Randomization was conducted in two stages: at the neighborhood and at the household level. The randomization design ensured a close to even split of the households in the sample among three groups: early treatment, late treatment, and control. All control households will be offered the treatment after the end of the study.
First, the neighborhoods in the sample were split into a saturation design group and a non-saturation design group based on neighborhood population estimates. Those with a current population from 50 to 200 households were assigned to the saturation design group. Those with a current population below 50 households or above 200 households were assigned to the non-saturation design group. As explained below, it was felt that the saturation design would not work well in either low population or high population neighborhoods.
The non-saturation design group of neighborhoods was randomly split into two schemes: non-saturation scheme 1 and non-saturation scheme 2. In a second stage of randomization, 67% of households in each non-saturation scheme 1 neighborhood were assigned to early treatment and 33% to late treatment. 33% of households in non-saturation scheme 2 neighborhoods were assigned to late treatment and 67% to control.
The saturation design group of neighborhoods was split into six schemes in the first stage of randomization. In saturation scheme 1 neighborhoods, all households were assigned to early treatment. In saturation scheme 6 neighborhoods, all households were assigned to control. In the second stage of randomization, 80% of households in each saturation scheme 2 neighborhood were assigned to early treatment and 20% to late treatment, 20% of households in each saturation scheme 3 neighborhood were assigned to early treatment and 80% to late treatment, 80% of households in each saturation scheme 4 neighborhood were assigned to late treatment and 20% of control, and 20% of households in each saturation scheme 5 neighborhood were assigned to late treatment and 80% to control.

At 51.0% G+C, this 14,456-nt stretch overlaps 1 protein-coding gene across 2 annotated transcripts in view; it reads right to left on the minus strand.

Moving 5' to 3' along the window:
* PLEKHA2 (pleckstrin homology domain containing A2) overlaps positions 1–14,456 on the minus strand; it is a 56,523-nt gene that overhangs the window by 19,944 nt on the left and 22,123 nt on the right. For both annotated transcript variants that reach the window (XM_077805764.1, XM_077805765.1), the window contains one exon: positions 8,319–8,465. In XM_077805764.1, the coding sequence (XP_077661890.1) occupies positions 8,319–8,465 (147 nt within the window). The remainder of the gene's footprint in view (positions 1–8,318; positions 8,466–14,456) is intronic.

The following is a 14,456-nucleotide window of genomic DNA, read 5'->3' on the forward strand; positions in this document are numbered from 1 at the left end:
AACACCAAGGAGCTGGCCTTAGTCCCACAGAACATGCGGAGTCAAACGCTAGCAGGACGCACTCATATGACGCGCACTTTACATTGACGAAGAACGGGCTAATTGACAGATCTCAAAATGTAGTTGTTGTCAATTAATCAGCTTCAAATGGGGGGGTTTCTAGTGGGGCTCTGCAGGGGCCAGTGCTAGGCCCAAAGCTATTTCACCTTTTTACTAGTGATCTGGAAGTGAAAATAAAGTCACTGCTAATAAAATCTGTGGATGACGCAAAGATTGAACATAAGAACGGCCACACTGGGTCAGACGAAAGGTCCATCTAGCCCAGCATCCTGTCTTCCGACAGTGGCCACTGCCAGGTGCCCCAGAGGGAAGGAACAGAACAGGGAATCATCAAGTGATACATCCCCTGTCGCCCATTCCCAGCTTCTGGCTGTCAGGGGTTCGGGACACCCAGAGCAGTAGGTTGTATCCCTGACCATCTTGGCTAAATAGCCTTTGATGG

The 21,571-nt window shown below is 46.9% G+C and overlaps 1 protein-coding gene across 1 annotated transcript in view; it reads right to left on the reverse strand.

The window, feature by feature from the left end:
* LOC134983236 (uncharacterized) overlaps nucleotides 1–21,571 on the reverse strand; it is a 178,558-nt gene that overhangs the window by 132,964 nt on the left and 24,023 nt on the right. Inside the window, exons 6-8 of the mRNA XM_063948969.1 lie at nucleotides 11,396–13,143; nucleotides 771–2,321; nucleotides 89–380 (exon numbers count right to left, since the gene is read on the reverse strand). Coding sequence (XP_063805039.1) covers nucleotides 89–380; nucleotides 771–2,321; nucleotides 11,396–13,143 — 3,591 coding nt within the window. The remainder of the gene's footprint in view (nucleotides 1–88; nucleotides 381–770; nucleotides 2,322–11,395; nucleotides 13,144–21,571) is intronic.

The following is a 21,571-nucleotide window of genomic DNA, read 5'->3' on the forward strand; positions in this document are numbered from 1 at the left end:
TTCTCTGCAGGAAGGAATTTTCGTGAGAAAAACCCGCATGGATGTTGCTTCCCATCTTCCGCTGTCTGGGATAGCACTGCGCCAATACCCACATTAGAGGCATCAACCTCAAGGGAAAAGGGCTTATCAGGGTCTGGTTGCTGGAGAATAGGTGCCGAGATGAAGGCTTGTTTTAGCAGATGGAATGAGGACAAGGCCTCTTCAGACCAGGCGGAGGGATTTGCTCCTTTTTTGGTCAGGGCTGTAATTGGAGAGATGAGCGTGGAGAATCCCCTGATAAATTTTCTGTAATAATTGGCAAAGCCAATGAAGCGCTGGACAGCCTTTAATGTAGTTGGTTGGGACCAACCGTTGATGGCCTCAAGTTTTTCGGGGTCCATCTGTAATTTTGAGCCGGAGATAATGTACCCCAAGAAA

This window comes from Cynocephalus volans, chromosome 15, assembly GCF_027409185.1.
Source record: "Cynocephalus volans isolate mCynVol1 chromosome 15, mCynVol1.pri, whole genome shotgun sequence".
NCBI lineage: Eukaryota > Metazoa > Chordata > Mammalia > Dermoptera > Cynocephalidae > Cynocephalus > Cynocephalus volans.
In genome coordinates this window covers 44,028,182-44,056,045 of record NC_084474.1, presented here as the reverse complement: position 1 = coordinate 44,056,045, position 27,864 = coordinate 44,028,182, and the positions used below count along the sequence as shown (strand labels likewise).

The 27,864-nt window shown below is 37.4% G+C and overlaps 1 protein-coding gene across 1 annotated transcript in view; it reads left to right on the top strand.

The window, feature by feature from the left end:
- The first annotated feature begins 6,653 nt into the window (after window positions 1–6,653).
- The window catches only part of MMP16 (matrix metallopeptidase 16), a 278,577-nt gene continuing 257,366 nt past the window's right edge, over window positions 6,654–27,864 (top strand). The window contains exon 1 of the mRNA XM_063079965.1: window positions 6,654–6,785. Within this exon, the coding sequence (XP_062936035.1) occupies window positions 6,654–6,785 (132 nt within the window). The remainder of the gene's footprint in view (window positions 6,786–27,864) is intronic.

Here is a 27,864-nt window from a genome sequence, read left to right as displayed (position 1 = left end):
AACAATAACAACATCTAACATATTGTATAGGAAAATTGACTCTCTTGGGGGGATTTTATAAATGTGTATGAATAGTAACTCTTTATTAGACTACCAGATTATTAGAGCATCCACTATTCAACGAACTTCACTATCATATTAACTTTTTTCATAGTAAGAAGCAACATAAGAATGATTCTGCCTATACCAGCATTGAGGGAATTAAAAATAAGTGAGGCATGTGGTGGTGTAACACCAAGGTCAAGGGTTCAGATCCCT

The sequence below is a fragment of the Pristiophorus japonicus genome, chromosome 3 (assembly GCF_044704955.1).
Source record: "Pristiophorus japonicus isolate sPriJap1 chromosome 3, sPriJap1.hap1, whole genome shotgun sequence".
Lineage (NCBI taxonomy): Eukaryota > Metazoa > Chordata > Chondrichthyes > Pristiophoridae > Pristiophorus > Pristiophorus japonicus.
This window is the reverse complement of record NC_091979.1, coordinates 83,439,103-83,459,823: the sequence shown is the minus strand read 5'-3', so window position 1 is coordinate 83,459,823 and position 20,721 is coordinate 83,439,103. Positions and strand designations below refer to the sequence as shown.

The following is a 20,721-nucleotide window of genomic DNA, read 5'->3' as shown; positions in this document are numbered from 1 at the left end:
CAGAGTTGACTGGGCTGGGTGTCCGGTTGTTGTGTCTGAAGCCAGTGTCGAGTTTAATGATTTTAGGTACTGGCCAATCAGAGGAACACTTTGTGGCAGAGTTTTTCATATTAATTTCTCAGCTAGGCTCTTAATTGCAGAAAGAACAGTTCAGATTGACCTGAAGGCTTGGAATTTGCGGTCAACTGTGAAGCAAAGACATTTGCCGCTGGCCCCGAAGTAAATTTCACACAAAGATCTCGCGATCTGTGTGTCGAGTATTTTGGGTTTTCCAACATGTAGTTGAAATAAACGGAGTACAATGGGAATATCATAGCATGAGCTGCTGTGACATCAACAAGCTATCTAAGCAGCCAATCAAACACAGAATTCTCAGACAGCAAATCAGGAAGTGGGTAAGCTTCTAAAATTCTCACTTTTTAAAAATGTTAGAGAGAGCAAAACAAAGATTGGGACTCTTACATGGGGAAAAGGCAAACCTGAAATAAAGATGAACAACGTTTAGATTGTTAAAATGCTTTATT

This decision to split neighborhoods into a saturation design group and a non-saturation design group was made based on estimated neighborhood eligibility rates, which we defined as the number of households in the sample from a given neighborhood over the estimated number of households living in that neighborhood. For us to gain insights into how our saturation design interacts with the community effects of the program, we need there to be a correlation between the variation in our imposed saturation rates in the sample and the saturation rates of the program in the population. Our concern was that high variation in eligibility rates across neighborhoods might have led to a breakdown of this correlation. That is, two neighborhoods with the same sample saturation rate but widely different eligibility rates will have two widely different population saturation rates, meaning our sample saturation rates would not be a good proxy of population saturation rates.
Therefore, we excluded neighborhoods with a small population from the saturation design since eligibility rates in those neighborhoods were much higher than average. Similarly, we excluded neighborhoods with a large population from the saturation design since eligibility rates in those neighborhoods were much lower than average. We did select neighborhoods with their current population within an interval around the mean to take part in the saturation design group since it is in those neighborhoods where the eligibility rates were restricted to a certain range.
When determining the different neighborhood schemes, our criteria were: ensuring a close to even split of the households in the total sample among the three treatment groups, having variation in the saturation rates, and having no neighborhood with some households assigned to the early treatment group and some households assigned to the control group. This third criterion was established to avoid potential political issues that may have arisen due to the large time difference at which different households in the same community would have been offered the program had we not prevented this kind of assignment.